Take yourself back to the school playground. You may have been in with the in crowd. You may have been out on a limb. You may have been a bully. You may have been bullied. But it’s likely you recall the experience.
In or out, bully or bullied, many of us secretly loathed the clique creators while outwardly expending far too much time and energy trying to ingratiate ourselves with their inner circle. Because within that inner circle there was security and there was power.
Take yourself back to those occasions when teams were being picked in gym class. You may have been first choice. You may have been last. I was personally in the latter category and I've never felt so isolated. I was not a sporty kid, and this, in Scottish terms, means I was not a football-playing kid. The epithet "beautiful" attached to the game never really held water with me back then. And, having since met Peter Beardsley, it doesn't hold water with me now.
I digress. My point is that, while the game ain’t exactly pretty at times, what’s happening in its corridors of power is positively grisly. Football itself may not overly excite me but FIFA fills me with morbid fascination. Why? Because the sport’s governing body takes playground nightmares and writes them large.
We hear a lot about bullying these days, and rightly so. But in a “Glee”-free world, we’d hear more about the fact that the victims rarely overcome their adversaries – at least not in the schoolyard. What makes FIFA’s behavior so abhorrent is that, unlike with conventional school scenarios, Blattter and his buddies have the run of their schoolyard. In the worst case scenario (which we may not even be witnessing yet), there are no teachers to say “Stop!”
At school, the threat of suspension applies to all who overstep the boundaries. Suspension at FIFA certainly applies to troublemakers. But only those who make trouble for the top brass. And the top brass here have something far more powerful than popularity. They have money. Lots of it.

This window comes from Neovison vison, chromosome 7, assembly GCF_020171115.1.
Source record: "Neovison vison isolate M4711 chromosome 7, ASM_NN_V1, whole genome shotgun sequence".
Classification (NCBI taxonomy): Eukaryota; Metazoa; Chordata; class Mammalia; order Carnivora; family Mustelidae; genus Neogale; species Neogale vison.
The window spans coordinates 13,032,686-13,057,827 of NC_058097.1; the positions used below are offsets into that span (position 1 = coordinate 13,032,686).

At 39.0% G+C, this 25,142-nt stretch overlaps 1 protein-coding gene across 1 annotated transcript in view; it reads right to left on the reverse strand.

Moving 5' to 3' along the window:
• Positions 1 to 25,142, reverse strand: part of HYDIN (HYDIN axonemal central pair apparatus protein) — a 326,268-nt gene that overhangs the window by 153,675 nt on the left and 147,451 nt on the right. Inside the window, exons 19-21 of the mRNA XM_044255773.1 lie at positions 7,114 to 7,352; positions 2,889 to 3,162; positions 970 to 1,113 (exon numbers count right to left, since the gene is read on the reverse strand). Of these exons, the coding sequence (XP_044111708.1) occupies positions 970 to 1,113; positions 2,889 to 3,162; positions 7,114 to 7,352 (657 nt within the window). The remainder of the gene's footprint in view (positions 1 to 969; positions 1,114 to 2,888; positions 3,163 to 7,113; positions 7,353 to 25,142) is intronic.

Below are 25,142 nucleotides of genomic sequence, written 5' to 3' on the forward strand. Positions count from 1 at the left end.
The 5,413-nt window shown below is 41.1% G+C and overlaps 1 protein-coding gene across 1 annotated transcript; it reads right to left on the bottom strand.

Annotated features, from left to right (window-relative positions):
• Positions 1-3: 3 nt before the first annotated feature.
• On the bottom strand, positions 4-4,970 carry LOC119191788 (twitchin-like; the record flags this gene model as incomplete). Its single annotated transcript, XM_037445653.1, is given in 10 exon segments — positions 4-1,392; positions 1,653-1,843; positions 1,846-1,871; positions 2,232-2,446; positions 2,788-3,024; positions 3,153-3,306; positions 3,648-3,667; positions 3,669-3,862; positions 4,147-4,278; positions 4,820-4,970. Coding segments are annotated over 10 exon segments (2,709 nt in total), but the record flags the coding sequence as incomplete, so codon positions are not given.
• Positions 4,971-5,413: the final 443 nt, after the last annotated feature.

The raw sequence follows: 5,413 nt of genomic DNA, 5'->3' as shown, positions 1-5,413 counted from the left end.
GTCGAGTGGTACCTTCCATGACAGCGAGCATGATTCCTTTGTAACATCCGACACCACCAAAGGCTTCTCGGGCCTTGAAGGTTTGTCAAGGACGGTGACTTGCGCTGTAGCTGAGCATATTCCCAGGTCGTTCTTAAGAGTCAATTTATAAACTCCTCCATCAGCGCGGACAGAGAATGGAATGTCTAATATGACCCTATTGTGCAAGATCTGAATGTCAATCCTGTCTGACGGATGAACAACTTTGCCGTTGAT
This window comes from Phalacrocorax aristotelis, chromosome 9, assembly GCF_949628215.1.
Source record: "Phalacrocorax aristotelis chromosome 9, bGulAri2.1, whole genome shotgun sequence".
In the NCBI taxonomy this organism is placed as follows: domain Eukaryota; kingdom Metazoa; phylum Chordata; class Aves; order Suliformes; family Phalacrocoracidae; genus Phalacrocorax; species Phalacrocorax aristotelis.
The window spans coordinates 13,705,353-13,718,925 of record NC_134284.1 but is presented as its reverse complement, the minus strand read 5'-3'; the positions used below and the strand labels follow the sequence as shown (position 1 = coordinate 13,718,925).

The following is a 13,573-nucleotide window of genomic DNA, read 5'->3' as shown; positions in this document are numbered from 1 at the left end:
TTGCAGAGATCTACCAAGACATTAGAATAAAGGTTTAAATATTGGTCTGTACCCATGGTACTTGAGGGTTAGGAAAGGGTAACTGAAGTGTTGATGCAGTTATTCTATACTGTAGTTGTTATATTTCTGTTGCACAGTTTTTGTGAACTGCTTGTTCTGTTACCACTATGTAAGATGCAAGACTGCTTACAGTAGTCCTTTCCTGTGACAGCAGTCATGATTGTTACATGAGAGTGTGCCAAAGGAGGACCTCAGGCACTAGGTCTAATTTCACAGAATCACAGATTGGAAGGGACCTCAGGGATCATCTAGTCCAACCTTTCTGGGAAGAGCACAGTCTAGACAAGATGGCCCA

On team FIFA, based in Zurich, there are roughly 380 players. But the size of the squad belies its significance. FIFA raked in revenue of $4.2 billion between 2007 and 2010, according to its website. This is a cozy clique in which the average salary is $170,000 per annum. This is a secret society in which $290 million worth of expenditure can be casually classed as “Other (e.g. IT, travel, PR)” on the pages of the annual report.
FIFA unquestionably does much good in developing the game. But it also derives much gain from the developing world. There’s something rotten in the state of Switzerland.
Those who would dare try to fracture the FIFA fraternity have much to lose. In the case of national football associations, the fear is one we’ve all felt from time to time: the fear of being ostracized. No more World Cups, no more Champions Leagues, and, as a direct result, lower income and the loss of big-name players. As in the playground, and despite one’s better instincts, it’s far easier to stay on side with the winning team.
Sponsors (themselves global cash cows) may bemoan the association's manifold shortcomings. But you don't hear them bemoaning Sepp Blatter's presidency. Why squander a safe bet?
On Wednesday, Blatter will stand unopposed for FIFA 's top job. He's seen off his competition before a single vote has been cast. He's proven himself unassailable and indeed untouchable.
Blatter is, to some minds, a tyrant in the mold of those that several nations have recently taken to knocking. Acknowledging a public stirring, the English FA has asked FIFA to postpone Wednesday’s election. But its voice carries little more weight than that of the background boy, stuck playing keepy-uppy while the playground kingpins enjoy a kick-around. Until a few of those kids split from the set and question convention, schoolyard rules will remain… and the bullies will reign.